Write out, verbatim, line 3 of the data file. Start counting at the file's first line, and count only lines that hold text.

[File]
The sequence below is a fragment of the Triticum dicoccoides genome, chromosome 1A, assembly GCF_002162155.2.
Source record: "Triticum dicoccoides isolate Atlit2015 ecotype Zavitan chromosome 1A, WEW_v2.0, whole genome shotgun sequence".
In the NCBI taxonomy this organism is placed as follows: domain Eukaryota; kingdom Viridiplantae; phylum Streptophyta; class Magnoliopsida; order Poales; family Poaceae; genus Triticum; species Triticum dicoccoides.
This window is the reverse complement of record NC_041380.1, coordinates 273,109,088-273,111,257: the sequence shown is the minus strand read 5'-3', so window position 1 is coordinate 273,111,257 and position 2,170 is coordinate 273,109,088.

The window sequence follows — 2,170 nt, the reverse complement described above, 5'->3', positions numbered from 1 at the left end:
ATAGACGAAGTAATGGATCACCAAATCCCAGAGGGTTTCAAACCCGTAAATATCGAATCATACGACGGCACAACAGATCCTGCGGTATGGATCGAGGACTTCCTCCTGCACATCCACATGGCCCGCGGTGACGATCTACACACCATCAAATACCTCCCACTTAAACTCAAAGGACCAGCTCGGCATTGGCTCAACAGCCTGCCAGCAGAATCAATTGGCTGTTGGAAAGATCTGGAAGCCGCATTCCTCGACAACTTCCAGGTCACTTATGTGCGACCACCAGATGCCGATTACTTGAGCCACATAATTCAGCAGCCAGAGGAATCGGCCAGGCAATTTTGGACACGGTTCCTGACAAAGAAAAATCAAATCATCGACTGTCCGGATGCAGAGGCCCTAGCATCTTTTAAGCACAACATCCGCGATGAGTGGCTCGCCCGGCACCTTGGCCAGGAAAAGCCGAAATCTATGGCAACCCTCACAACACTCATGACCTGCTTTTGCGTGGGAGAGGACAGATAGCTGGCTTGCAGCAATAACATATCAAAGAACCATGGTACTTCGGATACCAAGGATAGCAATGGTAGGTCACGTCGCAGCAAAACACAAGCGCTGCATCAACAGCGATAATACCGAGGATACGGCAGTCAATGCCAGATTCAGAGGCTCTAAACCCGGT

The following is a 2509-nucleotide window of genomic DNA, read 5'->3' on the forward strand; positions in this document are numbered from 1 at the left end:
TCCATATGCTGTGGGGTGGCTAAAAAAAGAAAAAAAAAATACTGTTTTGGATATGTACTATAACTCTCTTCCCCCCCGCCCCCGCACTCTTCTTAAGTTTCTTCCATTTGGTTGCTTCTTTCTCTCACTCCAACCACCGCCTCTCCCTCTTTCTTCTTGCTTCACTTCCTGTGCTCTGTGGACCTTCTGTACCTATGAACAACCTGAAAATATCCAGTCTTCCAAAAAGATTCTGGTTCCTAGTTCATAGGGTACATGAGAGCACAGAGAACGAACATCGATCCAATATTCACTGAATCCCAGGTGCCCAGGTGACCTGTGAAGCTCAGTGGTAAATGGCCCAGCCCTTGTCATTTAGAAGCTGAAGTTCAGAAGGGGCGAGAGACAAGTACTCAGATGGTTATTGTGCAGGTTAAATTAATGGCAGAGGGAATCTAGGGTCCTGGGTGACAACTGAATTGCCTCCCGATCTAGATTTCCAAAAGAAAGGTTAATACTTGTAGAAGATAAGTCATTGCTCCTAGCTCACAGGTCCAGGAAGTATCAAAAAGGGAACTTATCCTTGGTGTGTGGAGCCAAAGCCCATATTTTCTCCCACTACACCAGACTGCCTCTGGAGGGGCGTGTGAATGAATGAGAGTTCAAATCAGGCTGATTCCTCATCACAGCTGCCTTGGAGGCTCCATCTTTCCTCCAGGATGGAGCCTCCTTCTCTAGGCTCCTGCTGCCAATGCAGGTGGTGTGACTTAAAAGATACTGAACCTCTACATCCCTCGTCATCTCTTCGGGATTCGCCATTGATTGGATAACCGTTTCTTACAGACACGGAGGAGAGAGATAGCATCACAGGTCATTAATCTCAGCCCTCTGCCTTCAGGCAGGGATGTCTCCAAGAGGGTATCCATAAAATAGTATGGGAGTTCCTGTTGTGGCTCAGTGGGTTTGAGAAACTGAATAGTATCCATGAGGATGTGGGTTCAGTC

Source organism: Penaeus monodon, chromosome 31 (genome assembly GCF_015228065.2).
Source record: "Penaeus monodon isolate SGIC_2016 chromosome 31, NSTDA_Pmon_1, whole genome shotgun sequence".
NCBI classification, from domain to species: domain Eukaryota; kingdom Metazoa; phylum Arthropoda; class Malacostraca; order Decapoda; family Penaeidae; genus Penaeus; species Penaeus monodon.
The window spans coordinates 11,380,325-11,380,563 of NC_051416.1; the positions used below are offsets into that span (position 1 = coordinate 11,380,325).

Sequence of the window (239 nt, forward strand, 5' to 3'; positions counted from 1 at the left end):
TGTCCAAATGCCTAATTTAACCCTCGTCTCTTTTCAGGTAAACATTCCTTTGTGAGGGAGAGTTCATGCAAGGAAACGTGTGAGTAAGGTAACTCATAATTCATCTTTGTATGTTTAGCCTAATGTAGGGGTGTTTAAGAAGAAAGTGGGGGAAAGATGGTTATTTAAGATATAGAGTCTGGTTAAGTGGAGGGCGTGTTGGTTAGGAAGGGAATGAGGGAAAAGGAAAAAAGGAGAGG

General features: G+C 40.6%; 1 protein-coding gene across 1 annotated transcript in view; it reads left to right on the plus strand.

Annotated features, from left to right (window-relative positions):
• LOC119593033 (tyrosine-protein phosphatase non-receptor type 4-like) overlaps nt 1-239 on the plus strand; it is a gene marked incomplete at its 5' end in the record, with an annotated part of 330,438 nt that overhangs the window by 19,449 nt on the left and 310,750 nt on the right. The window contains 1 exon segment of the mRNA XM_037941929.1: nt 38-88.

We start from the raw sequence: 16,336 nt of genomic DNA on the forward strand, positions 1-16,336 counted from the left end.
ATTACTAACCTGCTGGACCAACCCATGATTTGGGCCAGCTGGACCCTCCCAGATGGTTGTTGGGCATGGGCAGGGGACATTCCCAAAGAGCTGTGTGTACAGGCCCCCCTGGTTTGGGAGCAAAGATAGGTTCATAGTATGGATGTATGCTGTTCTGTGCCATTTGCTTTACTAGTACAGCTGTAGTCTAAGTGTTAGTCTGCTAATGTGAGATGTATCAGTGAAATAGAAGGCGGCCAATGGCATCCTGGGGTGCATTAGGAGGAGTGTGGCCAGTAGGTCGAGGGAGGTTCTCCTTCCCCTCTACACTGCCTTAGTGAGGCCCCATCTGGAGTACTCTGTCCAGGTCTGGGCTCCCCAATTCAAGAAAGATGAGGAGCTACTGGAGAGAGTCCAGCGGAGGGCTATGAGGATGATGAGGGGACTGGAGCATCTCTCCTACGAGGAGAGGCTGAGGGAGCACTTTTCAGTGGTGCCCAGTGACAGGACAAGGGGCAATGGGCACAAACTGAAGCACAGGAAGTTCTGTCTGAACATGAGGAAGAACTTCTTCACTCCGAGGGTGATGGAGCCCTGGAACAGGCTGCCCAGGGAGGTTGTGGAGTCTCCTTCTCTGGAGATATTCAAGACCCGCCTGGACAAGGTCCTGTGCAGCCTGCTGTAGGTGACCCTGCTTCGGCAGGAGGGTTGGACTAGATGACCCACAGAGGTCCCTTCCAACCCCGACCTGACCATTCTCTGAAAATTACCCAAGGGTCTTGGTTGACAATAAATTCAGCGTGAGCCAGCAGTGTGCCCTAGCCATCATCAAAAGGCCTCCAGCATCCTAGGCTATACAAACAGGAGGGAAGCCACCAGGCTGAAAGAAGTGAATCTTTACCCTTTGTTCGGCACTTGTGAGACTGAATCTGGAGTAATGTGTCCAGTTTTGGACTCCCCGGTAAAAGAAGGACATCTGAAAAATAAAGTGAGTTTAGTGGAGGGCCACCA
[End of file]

In the NCBI taxonomy this organism is placed as follows: domain Eukaryota; kingdom Viridiplantae; phylum Streptophyta; class Magnoliopsida; order Poales; family Poaceae; genus Triticum; species Triticum dicoccoides.